Agriculture is the backbone and lifeline of most economies in Sub-Saharan Africa. It has a huge potential not only to increase food availability and contribute to reducing food insecurity and malnutrition, but also to create jobs, raise incomes and enable countries in the region to increase their economic development and prosperity.
Yet, unlocking this potential requires major transformation in the way agriculture and food systems work.
The fact that some countries have progressed further than others creates an important opportunity for them to learn from each other about the opportunities and risks associated with the transformations.
A review of experiences from countries in Sub-Saharan Africa and other parts of the world shows that the transformations that agriculture and food systems have undergone in the last 70 years have trade-offs.
While they’ve reduced undernourishment, on the other hand, they are associated with an increase in overweight and obesity, loss in biodiversity and depletion of fundamental natural resources such as soils, forests and water.
On top of this, sub-Saharan African countries face the additional challenges of feeding an increasing population, ensuring that the growing number of youth have access to remunerative employment, coping with growing urbanisation, and adapting to the impacts of climate change.
To eradicate all forms of malnutrition, it’s not enough to produce calories. Everybody, especially the most vulnerable, should be able to access sufficiently diverse, nutritious and safe foods. Hence, food production needs to grow and diversify to meet the needs of an increasing, and increasingly affluent urban population, while protecting nature.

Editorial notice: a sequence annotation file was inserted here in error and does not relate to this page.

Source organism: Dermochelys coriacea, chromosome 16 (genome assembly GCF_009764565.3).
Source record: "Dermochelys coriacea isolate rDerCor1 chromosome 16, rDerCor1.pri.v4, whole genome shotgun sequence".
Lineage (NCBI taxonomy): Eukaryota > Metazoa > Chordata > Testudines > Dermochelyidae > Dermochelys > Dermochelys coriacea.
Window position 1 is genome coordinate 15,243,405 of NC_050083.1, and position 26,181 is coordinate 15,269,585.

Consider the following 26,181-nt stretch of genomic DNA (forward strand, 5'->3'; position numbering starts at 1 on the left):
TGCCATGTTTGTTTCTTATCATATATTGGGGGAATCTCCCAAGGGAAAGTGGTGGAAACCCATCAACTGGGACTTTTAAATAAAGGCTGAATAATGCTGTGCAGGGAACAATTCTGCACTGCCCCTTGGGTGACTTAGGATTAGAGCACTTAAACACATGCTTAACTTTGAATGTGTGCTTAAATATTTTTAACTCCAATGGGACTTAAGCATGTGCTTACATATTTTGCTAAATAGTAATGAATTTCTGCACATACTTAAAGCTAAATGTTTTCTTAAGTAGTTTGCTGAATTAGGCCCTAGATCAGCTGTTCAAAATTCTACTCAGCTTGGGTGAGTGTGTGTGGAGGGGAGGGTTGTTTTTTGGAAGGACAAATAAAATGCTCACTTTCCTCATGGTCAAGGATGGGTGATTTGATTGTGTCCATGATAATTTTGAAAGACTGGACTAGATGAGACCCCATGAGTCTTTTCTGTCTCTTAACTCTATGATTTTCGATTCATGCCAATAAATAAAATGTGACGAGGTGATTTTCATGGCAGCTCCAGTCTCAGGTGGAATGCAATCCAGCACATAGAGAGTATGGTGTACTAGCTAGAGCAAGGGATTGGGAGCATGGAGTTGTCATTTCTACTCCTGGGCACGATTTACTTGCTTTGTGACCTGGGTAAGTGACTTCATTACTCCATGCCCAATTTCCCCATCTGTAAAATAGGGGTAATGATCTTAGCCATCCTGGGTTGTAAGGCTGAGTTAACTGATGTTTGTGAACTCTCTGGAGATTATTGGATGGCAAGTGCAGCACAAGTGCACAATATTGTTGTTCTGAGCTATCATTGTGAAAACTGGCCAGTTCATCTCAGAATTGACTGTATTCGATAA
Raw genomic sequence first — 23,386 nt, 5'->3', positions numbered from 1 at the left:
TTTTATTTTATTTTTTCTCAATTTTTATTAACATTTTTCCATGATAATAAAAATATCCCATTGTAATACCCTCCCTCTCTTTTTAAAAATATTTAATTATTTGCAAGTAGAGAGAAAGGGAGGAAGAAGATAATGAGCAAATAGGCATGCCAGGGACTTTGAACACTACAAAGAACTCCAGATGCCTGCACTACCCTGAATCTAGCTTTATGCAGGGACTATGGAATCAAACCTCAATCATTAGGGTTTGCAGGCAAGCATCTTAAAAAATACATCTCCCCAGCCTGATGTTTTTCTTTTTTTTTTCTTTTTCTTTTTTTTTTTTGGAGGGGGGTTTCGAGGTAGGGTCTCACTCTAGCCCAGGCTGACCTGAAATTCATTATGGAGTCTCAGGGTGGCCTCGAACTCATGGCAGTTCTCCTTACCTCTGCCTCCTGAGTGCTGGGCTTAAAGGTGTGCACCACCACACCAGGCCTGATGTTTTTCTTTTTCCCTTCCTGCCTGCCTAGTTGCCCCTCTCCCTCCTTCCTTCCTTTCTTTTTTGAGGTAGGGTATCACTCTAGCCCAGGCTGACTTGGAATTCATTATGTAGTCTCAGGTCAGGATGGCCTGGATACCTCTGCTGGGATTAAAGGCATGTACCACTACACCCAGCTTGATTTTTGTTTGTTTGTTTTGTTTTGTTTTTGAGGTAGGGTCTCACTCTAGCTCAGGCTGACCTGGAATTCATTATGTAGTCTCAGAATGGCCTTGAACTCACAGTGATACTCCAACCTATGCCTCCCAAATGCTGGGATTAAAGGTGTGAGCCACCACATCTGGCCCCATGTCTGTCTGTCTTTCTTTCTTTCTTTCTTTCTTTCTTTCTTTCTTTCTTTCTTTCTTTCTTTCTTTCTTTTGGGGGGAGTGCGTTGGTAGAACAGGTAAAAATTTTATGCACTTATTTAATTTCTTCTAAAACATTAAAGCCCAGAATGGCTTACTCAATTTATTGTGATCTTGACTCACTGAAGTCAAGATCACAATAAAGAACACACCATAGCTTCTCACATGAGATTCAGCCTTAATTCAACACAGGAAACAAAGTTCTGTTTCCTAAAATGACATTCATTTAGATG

Finding a way to accelerate and sustain productivity and profitability of smallholder farmers at scale throughout the value chain, while protecting the natural resource base is a key challenge that agriculture and food systems in Sub-Saharan Africa need to address.
This will probably imply less labour-intensive production systems, which will lead to a need for creating more off-farm jobs.
The second important challenge is how to make a smooth transition to off-farm employment among smallholder farmers, who are unable to achieve the required growth in productivity needed to continue farming.
The FIRST Programme, a strategic partnership between the Food and Agriculture Organization (FAO) of the United Nations, the European Union (EU), and governments of 11 African countries plus the ECOWAS Commission (and countries in Asia, Near East and Latin America), has worked on a stocktaking exercise to identify key bottlenecks and challenges that have hampered progress towards ending hunger and all forms of malnutrition.
The findings of this exercise attest to the fact that continuing business-as-usual is out of the question. Public investments, while more necessary than ever, will not be enough.
Through their policies and institutions, governments will need to create the conditions to ensure that the private sector — the engine of growth — contributes to ensuring that the transformations in agriculture and food systems have positive impacts on nutrition, employment generation, prosperity and environmental sustainability.
While paving the way for private agents (both smallholders, small and medium enterprises and big corporations) to transform agriculture and food systems towards these desired outcomes and engaging with them effectively, governments have to take bold actions for the social transformations that are essential for success.
A high-level and society-wide policy dialogue will also contribute to allowing all actors, including the most vulnerable, with the opportunity to have their say.
Moving forward, there’s an opportunity for broader and deeper learning from experiences within the region and beyond, through schemes such as South-South and Triangular co-operation.
A regional workshop FAO organised in Addis Ababa, Ethiopia, recently provided a chance for sub-Saharan African governments, the private sector and development partners to reflect and learn about innovative solutions in the South.
These are key to tackling food insecurity, poverty and sustainable agriculture issues, accelerating our path to Zero Hunger, and ensuring every person is well-fed and healthy, and that future generations can enjoy sustainable economic growth and development while preserving the region’s precious natural resources.
By Brave Ndisale, Shengyao Tang, and Karel Callens. The writers work for FAO.